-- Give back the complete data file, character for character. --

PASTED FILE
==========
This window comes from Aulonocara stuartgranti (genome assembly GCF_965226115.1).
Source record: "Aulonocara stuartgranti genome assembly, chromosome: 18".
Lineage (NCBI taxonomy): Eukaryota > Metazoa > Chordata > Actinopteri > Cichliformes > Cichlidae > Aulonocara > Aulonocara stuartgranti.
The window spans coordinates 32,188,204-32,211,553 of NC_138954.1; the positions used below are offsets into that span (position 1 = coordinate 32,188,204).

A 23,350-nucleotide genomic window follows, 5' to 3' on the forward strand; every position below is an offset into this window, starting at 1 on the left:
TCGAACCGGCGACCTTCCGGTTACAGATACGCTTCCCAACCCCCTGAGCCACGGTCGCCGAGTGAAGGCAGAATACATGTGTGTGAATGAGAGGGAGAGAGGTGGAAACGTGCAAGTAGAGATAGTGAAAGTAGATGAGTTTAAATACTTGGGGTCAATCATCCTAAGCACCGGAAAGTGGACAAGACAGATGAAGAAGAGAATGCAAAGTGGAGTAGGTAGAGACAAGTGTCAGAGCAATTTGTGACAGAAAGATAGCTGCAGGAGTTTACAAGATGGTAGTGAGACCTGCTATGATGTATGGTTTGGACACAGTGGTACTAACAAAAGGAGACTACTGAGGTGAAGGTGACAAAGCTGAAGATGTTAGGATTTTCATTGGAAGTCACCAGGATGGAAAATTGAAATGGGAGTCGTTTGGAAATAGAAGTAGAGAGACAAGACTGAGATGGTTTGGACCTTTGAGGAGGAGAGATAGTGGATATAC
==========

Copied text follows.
This window comes from Aulonocara stuartgranti (genome assembly GCF_965226115.1).
Source record: "Aulonocara stuartgranti genome assembly, chromosome: 18".
Lineage (NCBI taxonomy): Eukaryota > Metazoa > Chordata > Actinopteri > Cichliformes > Cichlidae > Aulonocara > Aulonocara stuartgranti.
The window spans coordinates 32,188,204-32,211,553 of NC_138954.1; the positions used below are offsets into that span (position 1 = coordinate 32,188,204).

A 23,350-nucleotide genomic window follows, 5' to 3' on the forward strand; every position below is an offset into this window, starting at 1 on the left:
TCGAACCGGCGACCTTCCGGTTACAGATACGCTTCCCAACCCCCTGAGCCACGGTCGCCGAGTGAAGGCAGAATACATGTGTGTGAATGAGAGGGAGAGAGGTGGAAACGTGCAAGTAGAGATAGTGAAAGTAGATGAGTTTAAATACTTGGGGTCAATCATCCTAAGCACCGGAAAGTGGACAAGACAGATGAAGAAGAGAATGCAAAGTGGAGTAGGTAGAGACAAGTGTCAGAGCAATTTGTGACAGAAAGATAGCTGCAGGAGTTTACAAGATGGTAGTGAGACCTGCTATGATGTATGGTTTGGACACAGTGGTACTAACAAAAGGAGACTACTGAGGTGAAGGTGACAAAGCTGAAGATGTTAGGATTTTCATTGGAAGTCACCAGGATGGAAAATTGAAATGGGAGTCGTTTGGAAATAGAAGTAGAGAGACAAGACTGAGATGGTTTGGACCTTTGAGGAGGAGAGATAGTGGATATAC